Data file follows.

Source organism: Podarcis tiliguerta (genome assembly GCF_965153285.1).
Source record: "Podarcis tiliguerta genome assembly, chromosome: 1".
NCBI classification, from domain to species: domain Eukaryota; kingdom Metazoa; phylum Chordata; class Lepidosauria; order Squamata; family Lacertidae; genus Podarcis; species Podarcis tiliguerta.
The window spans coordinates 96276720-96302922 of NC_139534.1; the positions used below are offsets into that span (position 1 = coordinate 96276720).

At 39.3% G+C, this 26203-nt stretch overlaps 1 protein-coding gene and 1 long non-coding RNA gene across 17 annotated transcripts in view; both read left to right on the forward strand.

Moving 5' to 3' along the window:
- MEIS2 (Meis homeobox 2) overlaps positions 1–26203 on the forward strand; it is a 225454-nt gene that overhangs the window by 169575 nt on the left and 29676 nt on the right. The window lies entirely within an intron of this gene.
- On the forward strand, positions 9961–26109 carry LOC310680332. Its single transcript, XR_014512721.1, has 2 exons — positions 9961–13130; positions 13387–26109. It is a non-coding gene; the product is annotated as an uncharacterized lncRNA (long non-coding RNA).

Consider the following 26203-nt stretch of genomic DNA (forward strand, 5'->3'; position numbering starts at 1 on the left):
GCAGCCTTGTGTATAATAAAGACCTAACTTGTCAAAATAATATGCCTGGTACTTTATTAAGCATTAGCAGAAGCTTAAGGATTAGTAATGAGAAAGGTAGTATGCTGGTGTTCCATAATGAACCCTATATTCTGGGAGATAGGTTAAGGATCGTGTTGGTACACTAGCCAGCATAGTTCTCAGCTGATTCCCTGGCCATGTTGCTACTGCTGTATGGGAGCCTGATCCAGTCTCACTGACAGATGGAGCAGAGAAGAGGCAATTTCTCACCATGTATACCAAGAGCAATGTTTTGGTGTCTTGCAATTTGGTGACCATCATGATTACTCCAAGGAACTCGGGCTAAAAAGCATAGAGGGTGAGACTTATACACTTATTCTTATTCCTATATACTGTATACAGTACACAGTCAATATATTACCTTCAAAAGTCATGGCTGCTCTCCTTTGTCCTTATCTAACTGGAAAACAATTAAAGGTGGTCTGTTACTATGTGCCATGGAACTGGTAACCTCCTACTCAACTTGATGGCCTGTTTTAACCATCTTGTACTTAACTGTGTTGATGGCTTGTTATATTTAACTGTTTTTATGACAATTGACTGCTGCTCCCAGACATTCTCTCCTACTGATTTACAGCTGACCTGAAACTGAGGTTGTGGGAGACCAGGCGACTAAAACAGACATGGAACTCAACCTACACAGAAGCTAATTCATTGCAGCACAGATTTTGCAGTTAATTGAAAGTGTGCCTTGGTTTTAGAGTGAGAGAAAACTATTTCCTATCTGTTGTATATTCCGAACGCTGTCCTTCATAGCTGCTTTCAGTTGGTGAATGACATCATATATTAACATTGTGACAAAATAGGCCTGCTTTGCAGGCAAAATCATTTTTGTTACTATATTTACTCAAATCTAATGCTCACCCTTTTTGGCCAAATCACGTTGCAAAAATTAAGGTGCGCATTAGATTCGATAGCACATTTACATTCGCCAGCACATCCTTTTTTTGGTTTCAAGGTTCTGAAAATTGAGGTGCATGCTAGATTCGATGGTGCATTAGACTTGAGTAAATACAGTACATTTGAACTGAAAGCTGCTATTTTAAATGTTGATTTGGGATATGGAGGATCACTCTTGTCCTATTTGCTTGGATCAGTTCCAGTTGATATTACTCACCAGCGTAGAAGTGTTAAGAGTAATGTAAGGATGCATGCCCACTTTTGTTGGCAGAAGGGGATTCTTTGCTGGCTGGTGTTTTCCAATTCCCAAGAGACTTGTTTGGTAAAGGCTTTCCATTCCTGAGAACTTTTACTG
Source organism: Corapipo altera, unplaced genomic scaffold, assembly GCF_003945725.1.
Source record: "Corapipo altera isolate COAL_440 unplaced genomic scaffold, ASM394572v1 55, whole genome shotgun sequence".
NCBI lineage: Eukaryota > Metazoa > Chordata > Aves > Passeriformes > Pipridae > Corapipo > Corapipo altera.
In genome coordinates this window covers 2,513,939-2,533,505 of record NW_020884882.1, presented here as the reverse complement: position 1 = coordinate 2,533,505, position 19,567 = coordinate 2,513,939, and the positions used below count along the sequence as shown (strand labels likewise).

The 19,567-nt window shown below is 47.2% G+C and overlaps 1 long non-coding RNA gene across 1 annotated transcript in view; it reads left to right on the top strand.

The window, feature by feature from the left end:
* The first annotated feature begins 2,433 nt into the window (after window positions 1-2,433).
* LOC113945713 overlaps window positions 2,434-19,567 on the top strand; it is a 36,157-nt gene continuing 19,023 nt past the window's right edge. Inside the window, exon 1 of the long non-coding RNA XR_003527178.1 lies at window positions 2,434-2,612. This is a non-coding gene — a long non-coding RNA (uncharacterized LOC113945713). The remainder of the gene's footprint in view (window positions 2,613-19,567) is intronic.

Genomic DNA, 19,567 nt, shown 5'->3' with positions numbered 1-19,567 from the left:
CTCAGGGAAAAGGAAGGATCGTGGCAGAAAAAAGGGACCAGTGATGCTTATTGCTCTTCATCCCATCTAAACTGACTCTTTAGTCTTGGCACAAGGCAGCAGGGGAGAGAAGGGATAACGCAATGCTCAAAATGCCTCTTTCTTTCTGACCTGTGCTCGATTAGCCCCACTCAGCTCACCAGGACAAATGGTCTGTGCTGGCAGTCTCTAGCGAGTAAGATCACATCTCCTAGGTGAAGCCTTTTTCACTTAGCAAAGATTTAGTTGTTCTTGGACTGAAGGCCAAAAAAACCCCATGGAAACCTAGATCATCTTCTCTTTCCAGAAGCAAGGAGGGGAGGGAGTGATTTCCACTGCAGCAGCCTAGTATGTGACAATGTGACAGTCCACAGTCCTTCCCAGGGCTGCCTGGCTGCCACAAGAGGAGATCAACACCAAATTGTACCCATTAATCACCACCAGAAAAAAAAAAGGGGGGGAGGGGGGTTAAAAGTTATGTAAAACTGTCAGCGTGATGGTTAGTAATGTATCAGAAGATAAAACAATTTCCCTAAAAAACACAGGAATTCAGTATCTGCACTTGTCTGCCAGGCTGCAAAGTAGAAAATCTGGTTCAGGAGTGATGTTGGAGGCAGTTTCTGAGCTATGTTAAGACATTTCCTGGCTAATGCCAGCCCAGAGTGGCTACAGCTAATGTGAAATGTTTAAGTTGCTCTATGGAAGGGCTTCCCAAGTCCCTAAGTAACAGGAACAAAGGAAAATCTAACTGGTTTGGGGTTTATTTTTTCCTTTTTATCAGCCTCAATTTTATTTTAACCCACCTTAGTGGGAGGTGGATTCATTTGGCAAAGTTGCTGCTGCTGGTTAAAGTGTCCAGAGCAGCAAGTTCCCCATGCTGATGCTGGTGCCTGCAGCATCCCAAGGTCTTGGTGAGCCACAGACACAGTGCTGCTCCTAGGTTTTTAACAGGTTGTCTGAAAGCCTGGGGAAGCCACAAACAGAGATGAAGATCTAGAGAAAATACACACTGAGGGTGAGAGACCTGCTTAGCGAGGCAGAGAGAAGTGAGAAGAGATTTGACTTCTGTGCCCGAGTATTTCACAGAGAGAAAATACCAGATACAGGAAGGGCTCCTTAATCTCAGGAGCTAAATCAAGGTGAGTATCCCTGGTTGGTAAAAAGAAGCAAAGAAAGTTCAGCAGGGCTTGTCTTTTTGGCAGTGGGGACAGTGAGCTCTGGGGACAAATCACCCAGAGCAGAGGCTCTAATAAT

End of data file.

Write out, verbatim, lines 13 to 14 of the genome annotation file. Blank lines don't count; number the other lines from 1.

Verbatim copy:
NCBI lineage: Eukaryota > Metazoa > Chordata > Aves > Passeriformes > Pipridae > Corapipo > Corapipo altera.
In genome coordinates this window covers 2,513,939-2,533,505 of record NW_020884882.1, presented here as the reverse complement: position 1 = coordinate 2,533,505, position 19,567 = coordinate 2,513,939, and the positions used below count along the sequence as shown (strand labels likewise).